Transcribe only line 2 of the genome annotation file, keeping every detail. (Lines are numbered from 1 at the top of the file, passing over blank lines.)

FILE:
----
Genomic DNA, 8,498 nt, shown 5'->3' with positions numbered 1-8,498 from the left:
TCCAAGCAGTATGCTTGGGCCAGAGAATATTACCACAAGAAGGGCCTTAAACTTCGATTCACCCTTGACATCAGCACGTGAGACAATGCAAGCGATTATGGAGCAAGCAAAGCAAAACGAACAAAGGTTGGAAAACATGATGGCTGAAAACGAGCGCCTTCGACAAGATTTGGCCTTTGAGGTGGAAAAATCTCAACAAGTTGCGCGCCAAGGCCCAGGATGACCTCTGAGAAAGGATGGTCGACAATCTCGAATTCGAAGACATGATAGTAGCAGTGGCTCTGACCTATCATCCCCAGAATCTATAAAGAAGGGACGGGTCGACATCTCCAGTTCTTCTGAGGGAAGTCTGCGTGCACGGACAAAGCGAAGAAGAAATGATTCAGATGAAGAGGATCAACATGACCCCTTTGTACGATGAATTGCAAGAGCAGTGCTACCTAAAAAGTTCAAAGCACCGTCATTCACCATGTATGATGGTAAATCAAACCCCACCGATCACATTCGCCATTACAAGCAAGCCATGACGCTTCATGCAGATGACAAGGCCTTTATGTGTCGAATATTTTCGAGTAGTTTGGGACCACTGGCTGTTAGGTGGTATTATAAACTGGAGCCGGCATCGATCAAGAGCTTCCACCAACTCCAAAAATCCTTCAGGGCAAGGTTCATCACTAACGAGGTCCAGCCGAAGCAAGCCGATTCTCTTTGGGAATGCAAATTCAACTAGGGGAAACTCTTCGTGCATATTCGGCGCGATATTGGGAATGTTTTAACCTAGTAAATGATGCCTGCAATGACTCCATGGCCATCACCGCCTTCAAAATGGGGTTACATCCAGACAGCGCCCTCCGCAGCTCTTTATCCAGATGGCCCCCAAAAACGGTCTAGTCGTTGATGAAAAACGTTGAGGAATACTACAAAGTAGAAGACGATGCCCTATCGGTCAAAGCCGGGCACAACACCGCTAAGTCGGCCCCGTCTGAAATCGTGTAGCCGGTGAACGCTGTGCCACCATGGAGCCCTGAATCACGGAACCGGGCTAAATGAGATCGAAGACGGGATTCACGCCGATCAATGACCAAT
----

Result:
TCCAAGCAGTATGCTTGGGCCAGAGAATATTACCACAAGAAGGGCCTTAAACTTCGATTCACCCTTGACATCAGCACGTGAGACAATGCAAGCGATTATGGAGCAAGCAAAGCAAAACGAACAAAGGTTGGAAAACATGATGGCTGAAAACGAGCGCCTTCGACAAGATTTGGCCTTTGAGGTGGAAAAATCTCAACAAGTTGCGCGCCAAGGCCCAGGATGACCTCTGAGAAAGGATGGTCGACAATCTCGAATTCGAAGACATGATAGTAGCAGTGGCTCTGACCTATCATCCCCAGAATCTATAAAGAAGGGACGGGTCGACATCTCCAGTTCTTCTGAGGGAAGTCTGCGTGCACGGACAAAGCGAAGAAGAAATGATTCAGATGAAGAGGATCAACATGACCCCTTTGTACGATGAATTGCAAGAGCAGTGCTACCTAAAAAGTTCAAAGCACCGTCATTCACCATGTATGATGGTAAATCAAACCCCACCGATCACATTCGCCATTACAAGCAAGCCATGACGCTTCATGCAGATGACAAGGCCTTTATGTGTCGAATATTTTCGAGTAGTTTGGGACCACTGGCTGTTAGGTGGTATTATAAACTGGAGCCGGCATCGATCAAGAGCTTCCACCAACTCCAAAAATCCTTCAGGGCAAGGTTCATCACTAACGAGGTCCAGCCGAAGCAAGCCGATTCTCTTTGGGAATGCAAATTCAACTAGGGGAAACTCTTCGTGCATATTCGGCGCGATATTGGGAATGTTTTAACCTAGTAAATGATGCCTGCAATGACTCCATGGCCATCACCGCCTTCAAAATGGGGTTACATCCAGACAGCGCCCTCCGCAGCTCTTTATCCAGATGGCCCCCAAAAACGGTCTAGTCGTTGATGAAAAACGTTGAGGAATACTACAAAGTAGAAGACGATGCCCTATCGGTCAAAGCCGGGCACAACACCGCTAAGTCGGCCCCGTCTGAAATCGTGTAGCCGGTGAACGCTGTGCCACCATGGAGCCCTGAATCACGGAACCGGGCTAAATGAGATCGAAGACGGGATTCACGCCGATCAATGACCAAT